A Family Lineage

Some of my fondest memories as a child were going with my father to the stables. I loved looking at the strong, majestic beasts. They seemed so tall and muscular, yet were so graceful. My father spent time with each horse, telling me stories about races they had won, their strengths, his plans for them. Then we would visit with the employees, each of which he knew by name. He talked to me the same way he would talk to the trainers and staff, as a respected member of the team. I was not an only child, and in some respects, I probably wasn’t even the favored child. But I was the only one who saw what my father saw out at the stables—the possibilities and potential, the connections and logistics.

I think those times were as memorable and cherished by my father as they were to me. He talked to me about my grandfather, who had an uncanny ability to match horses together to provide excellent offspring. My father would point out the parcel of land that had been the original plot his father owned, and how our lands grew bit by bit until they became the stables that we have today. We attended lectures at The National Stud together, taking copious notes and comparing theories on the way home each time.

My brothers and my sister have moved on, chosen other lives for themselves. I am the only one who stayed. As my father got older and his health declined, I stepped in to take more and more responsibility. I do not regret my decision, not for one moment. When my father passed away three years ago, he bequeathed the land and horses to me. It was not a surprise to anyone, least of all my siblings. They get a share of any money the horses earn but they are all successful in their own right and have never asked for more. Most holidays they all come here to celebrate, as I have the most room out here. It is nice having everyone under one roof, yes, but my favorite part is when the other adults pace around the house and grounds yelling into their phones about patients and business deals while I take my nieces and nephews to meet all the horses.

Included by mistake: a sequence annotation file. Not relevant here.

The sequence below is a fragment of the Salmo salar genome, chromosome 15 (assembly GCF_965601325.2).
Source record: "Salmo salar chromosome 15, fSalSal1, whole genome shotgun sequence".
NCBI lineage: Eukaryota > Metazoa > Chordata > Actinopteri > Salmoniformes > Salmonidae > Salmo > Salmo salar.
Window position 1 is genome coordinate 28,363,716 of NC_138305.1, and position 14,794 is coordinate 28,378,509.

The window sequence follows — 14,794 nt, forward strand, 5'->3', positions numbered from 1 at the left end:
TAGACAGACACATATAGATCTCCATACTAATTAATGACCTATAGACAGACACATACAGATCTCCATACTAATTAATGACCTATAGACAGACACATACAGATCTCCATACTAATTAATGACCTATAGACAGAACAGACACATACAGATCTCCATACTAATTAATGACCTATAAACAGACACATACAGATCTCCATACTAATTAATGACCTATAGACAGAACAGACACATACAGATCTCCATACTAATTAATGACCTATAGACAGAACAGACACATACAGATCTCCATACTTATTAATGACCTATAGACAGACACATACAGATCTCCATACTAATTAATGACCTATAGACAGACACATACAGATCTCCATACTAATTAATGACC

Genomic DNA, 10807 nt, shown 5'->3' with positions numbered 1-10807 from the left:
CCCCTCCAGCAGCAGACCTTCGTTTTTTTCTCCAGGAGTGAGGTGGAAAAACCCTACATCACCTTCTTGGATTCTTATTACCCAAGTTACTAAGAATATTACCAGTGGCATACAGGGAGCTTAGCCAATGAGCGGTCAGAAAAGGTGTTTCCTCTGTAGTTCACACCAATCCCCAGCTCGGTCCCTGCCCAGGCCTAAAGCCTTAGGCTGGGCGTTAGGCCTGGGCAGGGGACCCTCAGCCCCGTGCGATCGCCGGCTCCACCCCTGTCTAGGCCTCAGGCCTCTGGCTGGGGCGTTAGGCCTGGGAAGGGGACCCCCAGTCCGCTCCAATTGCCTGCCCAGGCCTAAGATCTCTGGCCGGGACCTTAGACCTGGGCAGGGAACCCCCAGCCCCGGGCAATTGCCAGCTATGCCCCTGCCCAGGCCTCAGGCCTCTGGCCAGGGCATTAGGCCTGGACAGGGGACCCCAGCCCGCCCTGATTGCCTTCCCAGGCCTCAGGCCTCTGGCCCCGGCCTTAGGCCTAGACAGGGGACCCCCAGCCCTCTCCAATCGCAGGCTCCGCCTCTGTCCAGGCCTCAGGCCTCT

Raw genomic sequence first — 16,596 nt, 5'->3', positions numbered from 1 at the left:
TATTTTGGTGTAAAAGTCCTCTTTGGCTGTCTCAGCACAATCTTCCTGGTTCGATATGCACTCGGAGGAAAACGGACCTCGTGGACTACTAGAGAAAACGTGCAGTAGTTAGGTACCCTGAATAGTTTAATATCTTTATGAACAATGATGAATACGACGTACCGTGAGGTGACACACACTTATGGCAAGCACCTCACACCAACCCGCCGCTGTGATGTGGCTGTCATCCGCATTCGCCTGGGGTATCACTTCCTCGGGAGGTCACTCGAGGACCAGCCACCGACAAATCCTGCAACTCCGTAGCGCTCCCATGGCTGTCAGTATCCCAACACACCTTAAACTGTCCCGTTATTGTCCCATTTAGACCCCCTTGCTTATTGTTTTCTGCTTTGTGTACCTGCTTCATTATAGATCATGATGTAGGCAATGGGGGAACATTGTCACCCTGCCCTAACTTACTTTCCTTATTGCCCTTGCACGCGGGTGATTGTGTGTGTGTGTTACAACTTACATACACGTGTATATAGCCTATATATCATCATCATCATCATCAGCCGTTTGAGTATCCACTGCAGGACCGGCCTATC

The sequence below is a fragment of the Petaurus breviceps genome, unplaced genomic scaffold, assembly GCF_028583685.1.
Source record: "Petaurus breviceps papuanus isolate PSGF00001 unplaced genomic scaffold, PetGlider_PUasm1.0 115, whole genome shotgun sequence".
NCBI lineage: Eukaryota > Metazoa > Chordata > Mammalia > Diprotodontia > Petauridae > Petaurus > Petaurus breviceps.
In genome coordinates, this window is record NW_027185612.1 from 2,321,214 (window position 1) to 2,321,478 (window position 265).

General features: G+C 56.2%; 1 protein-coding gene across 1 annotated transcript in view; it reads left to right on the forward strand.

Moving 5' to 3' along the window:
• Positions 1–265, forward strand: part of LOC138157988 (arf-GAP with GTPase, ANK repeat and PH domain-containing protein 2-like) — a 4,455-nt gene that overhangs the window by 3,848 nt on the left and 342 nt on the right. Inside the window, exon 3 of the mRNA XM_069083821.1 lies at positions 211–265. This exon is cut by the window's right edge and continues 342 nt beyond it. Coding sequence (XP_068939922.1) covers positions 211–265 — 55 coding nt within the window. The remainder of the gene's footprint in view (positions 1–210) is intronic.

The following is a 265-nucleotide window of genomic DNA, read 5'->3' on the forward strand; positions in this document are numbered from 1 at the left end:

One in particular, my nine-year-old niece Amelia, seems to enjoy the visits the most. When I take her around to the stables, I am sure to talk to her the same way my father spoke to me. Like she is a partner. Perhaps one day, she truly will be. She talks about taking the National Stud diploma course when she turns 18, as long as I hire her upon graduation. I always smile and tell her I will. I know that I will never hold her to it, there is a lot that can happen in nine years, but I would never renege on my end of the bargain. One can dream, can’t they?